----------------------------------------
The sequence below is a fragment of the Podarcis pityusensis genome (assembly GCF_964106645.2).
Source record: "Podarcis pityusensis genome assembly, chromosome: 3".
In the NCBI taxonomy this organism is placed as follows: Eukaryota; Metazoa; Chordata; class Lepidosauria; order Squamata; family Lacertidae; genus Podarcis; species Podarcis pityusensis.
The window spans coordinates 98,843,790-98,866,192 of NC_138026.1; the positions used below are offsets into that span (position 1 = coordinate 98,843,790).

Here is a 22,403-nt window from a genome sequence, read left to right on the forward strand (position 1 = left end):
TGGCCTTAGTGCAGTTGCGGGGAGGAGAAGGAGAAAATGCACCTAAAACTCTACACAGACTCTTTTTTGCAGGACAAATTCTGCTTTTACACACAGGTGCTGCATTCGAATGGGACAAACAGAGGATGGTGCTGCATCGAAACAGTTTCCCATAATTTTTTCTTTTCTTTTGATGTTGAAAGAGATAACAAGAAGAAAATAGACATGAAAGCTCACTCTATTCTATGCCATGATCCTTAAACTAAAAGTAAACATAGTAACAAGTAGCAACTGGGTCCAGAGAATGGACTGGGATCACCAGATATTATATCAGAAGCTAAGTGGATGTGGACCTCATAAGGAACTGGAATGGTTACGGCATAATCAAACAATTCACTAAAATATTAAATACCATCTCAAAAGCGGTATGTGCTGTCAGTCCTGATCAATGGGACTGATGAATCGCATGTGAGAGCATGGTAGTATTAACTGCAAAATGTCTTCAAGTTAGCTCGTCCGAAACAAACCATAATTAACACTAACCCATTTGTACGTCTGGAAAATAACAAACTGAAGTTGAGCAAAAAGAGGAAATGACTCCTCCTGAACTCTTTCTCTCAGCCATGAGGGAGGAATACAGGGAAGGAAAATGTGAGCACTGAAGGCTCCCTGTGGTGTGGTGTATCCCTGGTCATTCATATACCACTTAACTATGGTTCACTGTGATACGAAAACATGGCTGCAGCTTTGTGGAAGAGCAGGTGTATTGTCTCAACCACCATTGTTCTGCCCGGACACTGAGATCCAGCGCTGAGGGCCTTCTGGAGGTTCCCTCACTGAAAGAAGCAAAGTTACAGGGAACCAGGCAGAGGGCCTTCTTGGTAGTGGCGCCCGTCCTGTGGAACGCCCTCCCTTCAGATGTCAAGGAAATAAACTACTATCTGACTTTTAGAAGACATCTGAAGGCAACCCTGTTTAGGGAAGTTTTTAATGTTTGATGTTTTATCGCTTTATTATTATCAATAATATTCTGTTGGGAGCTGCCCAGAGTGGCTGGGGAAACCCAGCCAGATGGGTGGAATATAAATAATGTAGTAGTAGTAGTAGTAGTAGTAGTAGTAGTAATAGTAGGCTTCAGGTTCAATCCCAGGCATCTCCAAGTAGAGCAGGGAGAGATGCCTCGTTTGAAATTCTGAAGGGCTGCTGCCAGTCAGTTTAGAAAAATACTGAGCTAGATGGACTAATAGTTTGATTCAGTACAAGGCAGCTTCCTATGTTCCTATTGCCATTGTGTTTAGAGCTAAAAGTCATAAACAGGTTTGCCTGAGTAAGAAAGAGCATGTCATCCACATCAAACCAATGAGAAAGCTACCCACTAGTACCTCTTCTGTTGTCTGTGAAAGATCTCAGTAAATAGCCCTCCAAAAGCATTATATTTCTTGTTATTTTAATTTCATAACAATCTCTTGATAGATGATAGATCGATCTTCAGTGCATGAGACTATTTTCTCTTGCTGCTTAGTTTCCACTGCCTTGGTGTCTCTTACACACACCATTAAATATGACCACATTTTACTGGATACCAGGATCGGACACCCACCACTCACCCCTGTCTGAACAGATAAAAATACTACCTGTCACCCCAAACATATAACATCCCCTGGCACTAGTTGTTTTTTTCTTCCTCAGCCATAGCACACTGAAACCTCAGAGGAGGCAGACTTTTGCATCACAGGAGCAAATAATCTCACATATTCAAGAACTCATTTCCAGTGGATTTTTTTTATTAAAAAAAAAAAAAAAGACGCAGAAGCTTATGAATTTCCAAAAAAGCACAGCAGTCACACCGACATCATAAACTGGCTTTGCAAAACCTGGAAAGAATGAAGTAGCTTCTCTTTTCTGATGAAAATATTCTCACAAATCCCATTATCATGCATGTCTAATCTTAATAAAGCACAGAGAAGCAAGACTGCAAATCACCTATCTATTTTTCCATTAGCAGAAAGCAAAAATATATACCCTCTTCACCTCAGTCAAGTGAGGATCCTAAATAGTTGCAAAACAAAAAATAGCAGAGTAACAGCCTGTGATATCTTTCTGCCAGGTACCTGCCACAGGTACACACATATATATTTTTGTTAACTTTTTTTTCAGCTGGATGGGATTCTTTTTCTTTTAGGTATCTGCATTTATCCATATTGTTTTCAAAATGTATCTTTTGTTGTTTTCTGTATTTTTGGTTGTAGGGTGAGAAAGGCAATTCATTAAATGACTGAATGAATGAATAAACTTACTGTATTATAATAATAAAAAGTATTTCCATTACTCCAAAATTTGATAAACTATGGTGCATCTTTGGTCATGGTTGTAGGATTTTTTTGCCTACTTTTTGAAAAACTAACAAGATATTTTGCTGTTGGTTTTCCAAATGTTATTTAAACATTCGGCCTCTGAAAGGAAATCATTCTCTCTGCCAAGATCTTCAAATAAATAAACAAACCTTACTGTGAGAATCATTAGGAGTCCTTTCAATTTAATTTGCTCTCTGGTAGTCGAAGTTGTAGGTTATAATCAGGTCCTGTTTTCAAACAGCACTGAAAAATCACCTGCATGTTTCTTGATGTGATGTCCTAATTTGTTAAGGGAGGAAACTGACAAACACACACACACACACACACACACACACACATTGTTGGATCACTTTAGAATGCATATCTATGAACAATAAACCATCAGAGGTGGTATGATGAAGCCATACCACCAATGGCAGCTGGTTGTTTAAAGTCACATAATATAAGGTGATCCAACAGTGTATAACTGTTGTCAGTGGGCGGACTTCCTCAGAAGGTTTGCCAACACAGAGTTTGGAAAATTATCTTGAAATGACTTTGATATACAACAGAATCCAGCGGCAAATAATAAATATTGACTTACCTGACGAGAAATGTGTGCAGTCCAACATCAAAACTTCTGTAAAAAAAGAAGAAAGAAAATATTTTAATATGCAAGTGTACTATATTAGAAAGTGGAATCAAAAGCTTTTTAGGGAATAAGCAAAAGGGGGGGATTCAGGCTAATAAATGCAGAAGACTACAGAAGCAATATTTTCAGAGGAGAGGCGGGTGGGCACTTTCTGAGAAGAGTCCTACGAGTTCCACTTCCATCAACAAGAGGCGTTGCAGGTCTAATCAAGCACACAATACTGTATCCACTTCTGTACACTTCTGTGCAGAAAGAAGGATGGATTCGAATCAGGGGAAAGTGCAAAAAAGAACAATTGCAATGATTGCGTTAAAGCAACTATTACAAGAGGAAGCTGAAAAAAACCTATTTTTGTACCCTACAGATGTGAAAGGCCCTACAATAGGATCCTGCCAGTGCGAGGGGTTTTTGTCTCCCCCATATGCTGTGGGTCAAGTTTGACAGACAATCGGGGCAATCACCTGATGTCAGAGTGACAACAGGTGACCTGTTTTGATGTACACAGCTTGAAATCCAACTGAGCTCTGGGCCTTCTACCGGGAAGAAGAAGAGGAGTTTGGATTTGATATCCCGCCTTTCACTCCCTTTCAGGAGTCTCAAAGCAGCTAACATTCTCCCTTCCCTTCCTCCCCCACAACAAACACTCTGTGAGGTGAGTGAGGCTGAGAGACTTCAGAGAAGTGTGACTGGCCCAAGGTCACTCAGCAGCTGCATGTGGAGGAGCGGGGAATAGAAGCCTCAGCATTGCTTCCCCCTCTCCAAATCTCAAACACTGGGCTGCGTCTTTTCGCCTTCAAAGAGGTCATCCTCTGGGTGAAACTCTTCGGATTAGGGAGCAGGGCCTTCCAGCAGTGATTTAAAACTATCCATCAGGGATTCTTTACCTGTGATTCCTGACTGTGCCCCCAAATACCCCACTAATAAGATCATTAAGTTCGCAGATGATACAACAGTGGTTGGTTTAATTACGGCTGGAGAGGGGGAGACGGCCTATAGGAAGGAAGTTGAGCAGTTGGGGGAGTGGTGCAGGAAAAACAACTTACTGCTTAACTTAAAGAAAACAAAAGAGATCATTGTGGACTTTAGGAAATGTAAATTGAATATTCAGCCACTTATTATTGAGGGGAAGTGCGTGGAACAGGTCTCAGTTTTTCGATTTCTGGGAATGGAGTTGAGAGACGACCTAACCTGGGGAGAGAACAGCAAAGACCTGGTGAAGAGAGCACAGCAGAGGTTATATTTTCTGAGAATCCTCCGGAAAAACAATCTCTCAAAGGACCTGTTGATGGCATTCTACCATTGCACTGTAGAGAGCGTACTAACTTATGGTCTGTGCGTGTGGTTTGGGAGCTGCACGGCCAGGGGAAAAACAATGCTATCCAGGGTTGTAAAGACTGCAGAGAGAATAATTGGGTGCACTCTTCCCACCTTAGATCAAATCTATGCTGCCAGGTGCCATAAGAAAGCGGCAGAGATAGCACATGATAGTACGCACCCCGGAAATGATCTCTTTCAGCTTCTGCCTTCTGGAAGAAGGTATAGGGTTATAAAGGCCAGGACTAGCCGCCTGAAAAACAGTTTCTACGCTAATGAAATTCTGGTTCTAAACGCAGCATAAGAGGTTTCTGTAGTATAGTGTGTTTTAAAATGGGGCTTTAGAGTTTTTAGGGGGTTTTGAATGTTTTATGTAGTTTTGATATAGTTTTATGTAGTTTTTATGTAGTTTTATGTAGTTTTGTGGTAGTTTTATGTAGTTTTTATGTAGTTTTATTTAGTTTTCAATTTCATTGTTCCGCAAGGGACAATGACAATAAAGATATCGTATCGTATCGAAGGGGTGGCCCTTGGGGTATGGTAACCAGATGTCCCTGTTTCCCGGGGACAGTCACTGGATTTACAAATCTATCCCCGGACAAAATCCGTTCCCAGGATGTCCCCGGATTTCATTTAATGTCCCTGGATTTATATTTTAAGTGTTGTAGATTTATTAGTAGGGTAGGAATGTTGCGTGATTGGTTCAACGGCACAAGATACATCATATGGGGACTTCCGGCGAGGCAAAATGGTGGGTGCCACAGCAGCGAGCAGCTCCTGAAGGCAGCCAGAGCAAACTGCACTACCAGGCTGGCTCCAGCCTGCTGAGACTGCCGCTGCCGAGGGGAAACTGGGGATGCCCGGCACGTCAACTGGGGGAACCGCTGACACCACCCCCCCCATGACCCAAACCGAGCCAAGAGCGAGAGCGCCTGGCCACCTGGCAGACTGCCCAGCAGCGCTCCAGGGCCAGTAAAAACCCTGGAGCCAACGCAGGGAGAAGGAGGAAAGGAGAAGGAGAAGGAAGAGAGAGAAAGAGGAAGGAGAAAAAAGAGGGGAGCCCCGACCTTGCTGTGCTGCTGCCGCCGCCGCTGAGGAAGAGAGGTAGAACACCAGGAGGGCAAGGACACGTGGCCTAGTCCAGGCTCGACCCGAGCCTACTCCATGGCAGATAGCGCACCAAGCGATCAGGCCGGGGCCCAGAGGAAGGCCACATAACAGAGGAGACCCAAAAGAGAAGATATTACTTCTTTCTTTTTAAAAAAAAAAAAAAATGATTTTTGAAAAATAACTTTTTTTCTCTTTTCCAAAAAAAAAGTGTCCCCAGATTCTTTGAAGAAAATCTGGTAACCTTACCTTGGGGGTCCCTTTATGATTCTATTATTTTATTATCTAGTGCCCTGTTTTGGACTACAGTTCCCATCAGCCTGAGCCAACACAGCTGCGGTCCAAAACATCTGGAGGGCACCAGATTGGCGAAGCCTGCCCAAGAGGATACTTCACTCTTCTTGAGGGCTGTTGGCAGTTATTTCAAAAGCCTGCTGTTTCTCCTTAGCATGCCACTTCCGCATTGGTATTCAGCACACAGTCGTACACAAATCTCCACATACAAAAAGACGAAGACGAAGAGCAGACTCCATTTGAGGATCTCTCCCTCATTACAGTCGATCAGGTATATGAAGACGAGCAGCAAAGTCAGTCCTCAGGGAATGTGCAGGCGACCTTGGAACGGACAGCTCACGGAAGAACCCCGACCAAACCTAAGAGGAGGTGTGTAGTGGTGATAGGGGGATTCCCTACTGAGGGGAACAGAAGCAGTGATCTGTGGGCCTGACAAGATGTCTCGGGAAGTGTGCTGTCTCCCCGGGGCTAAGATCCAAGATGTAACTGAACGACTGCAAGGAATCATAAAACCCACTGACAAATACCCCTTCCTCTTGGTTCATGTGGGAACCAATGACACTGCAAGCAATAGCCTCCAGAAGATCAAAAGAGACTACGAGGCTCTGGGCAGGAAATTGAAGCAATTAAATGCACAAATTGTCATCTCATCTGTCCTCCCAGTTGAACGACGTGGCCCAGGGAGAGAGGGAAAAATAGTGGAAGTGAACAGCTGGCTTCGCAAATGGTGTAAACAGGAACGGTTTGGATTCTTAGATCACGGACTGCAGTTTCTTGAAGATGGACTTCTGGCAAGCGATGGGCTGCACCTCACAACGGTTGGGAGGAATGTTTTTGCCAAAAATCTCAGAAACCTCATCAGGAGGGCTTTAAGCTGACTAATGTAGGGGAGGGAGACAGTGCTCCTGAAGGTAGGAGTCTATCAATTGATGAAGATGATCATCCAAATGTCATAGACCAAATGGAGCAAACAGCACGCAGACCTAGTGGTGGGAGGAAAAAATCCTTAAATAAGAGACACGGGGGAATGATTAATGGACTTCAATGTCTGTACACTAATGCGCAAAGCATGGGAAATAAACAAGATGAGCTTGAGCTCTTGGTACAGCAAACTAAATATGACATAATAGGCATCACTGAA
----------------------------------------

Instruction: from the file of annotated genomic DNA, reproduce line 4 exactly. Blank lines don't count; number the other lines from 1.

The window spans coordinates 98,843,790-98,866,192 of NC_138026.1; the positions used below are offsets into that span (position 1 = coordinate 98,843,790).